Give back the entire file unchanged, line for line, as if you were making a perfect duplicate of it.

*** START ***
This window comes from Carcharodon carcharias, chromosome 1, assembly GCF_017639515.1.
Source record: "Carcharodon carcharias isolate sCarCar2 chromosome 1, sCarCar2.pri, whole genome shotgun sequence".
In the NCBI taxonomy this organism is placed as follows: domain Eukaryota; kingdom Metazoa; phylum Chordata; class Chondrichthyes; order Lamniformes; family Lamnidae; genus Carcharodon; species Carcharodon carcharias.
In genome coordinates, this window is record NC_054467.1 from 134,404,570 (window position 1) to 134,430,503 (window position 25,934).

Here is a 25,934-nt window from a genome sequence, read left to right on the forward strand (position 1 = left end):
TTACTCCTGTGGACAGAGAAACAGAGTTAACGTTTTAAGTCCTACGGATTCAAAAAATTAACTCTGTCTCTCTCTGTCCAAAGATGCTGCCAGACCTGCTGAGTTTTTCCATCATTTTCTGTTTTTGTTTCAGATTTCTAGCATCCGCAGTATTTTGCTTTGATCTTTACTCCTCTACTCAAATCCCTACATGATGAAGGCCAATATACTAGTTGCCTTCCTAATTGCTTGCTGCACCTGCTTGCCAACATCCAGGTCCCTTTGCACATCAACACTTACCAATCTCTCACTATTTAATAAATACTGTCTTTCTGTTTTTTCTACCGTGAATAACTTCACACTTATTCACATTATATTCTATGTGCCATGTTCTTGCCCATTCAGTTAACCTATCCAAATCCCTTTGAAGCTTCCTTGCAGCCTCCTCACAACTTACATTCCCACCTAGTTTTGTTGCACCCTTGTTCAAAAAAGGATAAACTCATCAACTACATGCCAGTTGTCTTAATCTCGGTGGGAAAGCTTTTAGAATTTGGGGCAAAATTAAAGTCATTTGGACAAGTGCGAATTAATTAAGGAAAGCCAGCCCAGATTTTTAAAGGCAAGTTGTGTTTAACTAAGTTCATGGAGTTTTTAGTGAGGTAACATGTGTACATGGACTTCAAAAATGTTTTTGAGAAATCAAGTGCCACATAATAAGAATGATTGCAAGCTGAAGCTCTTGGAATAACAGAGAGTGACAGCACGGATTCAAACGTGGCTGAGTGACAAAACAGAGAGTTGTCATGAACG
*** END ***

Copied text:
This window comes from Carcharodon carcharias, chromosome 1, assembly GCF_017639515.1.
Source record: "Carcharodon carcharias isolate sCarCar2 chromosome 1, sCarCar2.pri, whole genome shotgun sequence".
In the NCBI taxonomy this organism is placed as follows: domain Eukaryota; kingdom Metazoa; phylum Chordata; class Chondrichthyes; order Lamniformes; family Lamnidae; genus Carcharodon; species Carcharodon carcharias.
In genome coordinates, this window is record NC_054467.1 from 134,404,570 (window position 1) to 134,430,503 (window position 25,934).

Here is a 25,934-nt window from a genome sequence, read left to right on the forward strand (position 1 = left end):
TTACTCCTGTGGACAGAGAAACAGAGTTAACGTTTTAAGTCCTACGGATTCAAAAAATTAACTCTGTCTCTCTCTGTCCAAAGATGCTGCCAGACCTGCTGAGTTTTTCCATCATTTTCTGTTTTTGTTTCAGATTTCTAGCATCCGCAGTATTTTGCTTTGATCTTTACTCCTCTACTCAAATCCCTACATGATGAAGGCCAATATACTAGTTGCCTTCCTAATTGCTTGCTGCACCTGCTTGCCAACATCCAGGTCCCTTTGCACATCAACACTTACCAATCTCTCACTATTTAATAAATACTGTCTTTCTGTTTTTTCTACCGTGAATAACTTCACACTTATTCACATTATATTCTATGTGCCATGTTCTTGCCCATTCAGTTAACCTATCCAAATCCCTTTGAAGCTTCCTTGCAGCCTCCTCACAACTTACATTCCCACCTAGTTTTGTTGCACCCTTGTTCAAAAAAGGATAAACTCATCAACTACATGCCAGTTGTCTTAATCTCGGTGGGAAAGCTTTTAGAATTTGGGGCAAAATTAAAGTCATTTGGACAAGTGCGAATTAATTAAGGAAAGCCAGCCCAGATTTTTAAAGGCAAGTTGTGTTTAACTAAGTTCATGGAGTTTTTAGTGAGGTAACATGTGTACATGGACTTCAAAAATGTTTTTGAGAAATCAAGTGCCACATAATAAGAATGATTGCAAGCTGAAGCTCTTGGAATAACAGAGAGTGACAGCACGGATTCAAACGTGGCTGAGTGACAAAACAGAGAGTTGTCATGAACG